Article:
It’s 1974. Massimo Osti, after a successful stint making t-shirts, begins his own label. He calls it Chester Perry. Fred Perry, the men’s fashion label famed for the tennis shirt aren’t too happy with the name Chester Perry believing it too similar, so a legal dispute begins. The conclusion was that Chester Perry would have to change their name. So in 1975, CP Company were born. But who the hell is Chester Perry, where did that name come from?
What is Chester Perry?
Maybe the question shouldn’t be who is Chester Perry, but what is Chester Perry? You see, the name Chester Perry comes from a comic strip called Bristow. The star of the show is Bristow, a hapless purchasing clerk(18th in line for Chief buyer don’t you know) and he works in the Chester Perry Building, for the Chester Perry organisation, or to give them their full name R.L.Chester-Perry.co.Ltd.
Our Hero Bristow
Bristow works on the 3rd floor of the Chester Perry building in the buying dept. He is one of life’s optimists, always dreaming of a better life. He believes his destiny is to be a brain surgeon. But if he isn’t going to be a surgeon then next best is to be an author. His book, Living Life in the Buying Department is still waiting for a publisher to pick it up, but they will one day.
Chester Perry House has 17 floors, with the factory on the ground floor and the directors seated on the top floor. As you can imagine Bristow has a vast array of colleagues. There is his manager Fudge, Miss Sunman, Jones, Hewitt, Dimkins, Gordon Blue and Mrs Purdy the tea lady.
Bristow has a frequent visitor, a nameless pigeon who site on his window ledge. The bird travels south during the winter to visit Bristows counterpart, a black man in a white suit.
Bristow has a crush on Miss Pretty, a frequent visitor to Chester Perry House, who works for Kleenaphone. When he isn’t working Bristow takes his holidays at the Beach resort Funboy’s Sur La Plage.
The Comic Strip
The comic strip Bristow first appeared in various newspapers in 1961, before being taken up by the London Evening Standard in 1962. To date there has been over 14,000 Bristow comic strips written, all by the same Author, Frank Dickens. As well as the regular comic strips in UK newspapers, it also made its way across the other side of the world to Australia and, where it was published in the Melbourne Age and the Sydney Morning Herald.
Bristow the comic strip holds a Guinness World Record. It made it into the world record books, becoming the longest running comic strip by a single author, after appearing continually since the 18th September 1961, in Aberdeen’s Press & Journal Newspaper.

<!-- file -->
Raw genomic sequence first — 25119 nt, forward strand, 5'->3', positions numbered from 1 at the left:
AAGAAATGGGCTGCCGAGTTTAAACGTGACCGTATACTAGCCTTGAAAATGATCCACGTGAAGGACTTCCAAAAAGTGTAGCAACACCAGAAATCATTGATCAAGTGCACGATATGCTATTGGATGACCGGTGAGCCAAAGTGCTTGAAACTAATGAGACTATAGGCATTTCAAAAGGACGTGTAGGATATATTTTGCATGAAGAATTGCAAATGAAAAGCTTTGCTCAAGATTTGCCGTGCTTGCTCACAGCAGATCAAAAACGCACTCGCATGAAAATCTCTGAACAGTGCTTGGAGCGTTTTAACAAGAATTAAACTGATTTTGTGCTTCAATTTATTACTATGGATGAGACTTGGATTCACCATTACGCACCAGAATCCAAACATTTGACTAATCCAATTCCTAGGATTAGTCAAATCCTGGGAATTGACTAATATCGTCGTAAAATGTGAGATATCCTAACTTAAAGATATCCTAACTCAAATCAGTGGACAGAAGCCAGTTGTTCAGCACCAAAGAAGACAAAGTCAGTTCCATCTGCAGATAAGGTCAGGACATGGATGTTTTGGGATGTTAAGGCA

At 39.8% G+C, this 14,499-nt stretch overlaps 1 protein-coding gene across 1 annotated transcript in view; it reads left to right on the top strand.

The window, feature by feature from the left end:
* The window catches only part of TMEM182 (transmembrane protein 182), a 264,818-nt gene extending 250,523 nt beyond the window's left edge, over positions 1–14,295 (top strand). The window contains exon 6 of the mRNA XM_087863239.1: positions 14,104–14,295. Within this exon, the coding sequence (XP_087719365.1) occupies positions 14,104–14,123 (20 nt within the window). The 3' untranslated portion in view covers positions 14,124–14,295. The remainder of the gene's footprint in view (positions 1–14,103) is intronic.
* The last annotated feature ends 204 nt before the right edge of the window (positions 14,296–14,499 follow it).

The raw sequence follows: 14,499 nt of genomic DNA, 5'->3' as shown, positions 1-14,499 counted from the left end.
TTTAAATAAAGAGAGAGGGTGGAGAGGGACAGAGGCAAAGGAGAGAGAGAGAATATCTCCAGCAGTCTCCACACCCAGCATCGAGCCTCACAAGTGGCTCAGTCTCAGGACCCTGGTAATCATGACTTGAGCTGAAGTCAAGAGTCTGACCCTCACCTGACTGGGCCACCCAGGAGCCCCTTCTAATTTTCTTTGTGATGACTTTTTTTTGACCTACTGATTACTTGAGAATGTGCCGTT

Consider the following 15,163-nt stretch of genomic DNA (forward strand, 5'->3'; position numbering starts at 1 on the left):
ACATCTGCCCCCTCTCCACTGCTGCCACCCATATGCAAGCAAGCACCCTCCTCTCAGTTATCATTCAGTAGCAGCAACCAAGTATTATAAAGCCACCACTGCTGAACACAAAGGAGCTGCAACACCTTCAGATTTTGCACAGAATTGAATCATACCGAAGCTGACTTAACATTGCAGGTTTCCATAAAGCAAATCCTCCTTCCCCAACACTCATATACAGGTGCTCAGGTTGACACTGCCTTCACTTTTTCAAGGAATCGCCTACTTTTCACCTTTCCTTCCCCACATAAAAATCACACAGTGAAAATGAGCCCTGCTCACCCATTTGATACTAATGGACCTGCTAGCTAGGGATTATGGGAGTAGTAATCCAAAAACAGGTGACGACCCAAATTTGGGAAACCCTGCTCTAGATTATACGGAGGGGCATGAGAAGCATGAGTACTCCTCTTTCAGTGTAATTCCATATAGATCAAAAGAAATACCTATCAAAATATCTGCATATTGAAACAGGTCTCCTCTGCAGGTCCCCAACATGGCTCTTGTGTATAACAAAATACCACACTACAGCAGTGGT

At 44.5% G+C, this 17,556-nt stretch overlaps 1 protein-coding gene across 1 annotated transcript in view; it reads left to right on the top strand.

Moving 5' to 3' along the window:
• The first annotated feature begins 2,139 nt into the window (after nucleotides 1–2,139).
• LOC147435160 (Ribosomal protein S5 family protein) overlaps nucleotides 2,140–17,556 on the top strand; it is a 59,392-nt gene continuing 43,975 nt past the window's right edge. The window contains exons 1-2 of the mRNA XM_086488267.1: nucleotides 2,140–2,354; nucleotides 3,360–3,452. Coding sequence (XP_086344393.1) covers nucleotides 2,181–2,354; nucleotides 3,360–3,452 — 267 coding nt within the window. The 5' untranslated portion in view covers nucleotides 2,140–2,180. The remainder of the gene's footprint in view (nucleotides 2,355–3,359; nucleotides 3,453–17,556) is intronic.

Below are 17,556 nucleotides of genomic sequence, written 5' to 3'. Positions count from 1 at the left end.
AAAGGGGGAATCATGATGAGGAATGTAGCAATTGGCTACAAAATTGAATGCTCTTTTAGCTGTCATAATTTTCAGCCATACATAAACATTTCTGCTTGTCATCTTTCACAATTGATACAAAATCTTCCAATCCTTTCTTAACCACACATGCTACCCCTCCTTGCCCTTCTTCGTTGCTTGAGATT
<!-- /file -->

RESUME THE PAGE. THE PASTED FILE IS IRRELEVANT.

As well as the regular newspapers Bristow appeared in, there were 11 Bristow books published. And key to our story here, the only language apart from English where Bristow was published in, was Italian.
The author of Bristow is Frank Dickens. Frank was born in 1932 and after leaving school worked as a buying clerk for three months, the same job that Bristow had at Chester Perry!! After National Service he moved to Paris to try and make it as a professional cyclist. When that failed he made some money by selling cycling cartoons to some French magazines.
He then moved back to the UK and started working for the Sunday Express as a cartoonist. Following on from that he found work with the Daily Mirror and the Sunday Times. It was at the Sunday Times while writing one of his other comic strips, Oddball, that the main character of Bristow was developed.
As well as Bristow, Frank wrote other comic strips such as Albert Herbert Hawkins, his most financially successful one. He has also published childrens books and some thrillers about bike racing.
Between 1999 & 2000, 14 Bristow programme’s were played on BBC Radio 4 with an all star cast, including Michael Williams(a fine romance), Rodney Bewes(The Likely Lads), Dora Bryan(Carry On), Roger Lloyd Pack(Only Fools and Horses) and Jon Glover. All episodes were scripted by Frank Dickens.
So what do we know about the link between Massimo and Bristow the comic strip? Unfortunately very little. What we do know, is that Bristow was published in Italy, and translated into Italian. The only language to have Bristow translated. There is no evidence of any newspapers running the strip on a daily basis. When they were first published in 1962 Massimo would have been 18 having been born in 1944, so unfortunately there is no story of him as a wee boy growing up reading Bristow each day from his father’s newspapers. He must have picked up one of the books and loved the adventures of Bristow so much that he decided to call his company Chester Perry.
Here’s a video, in Italian, of Frank Dickens talking about creating the Bristow cartoon strip.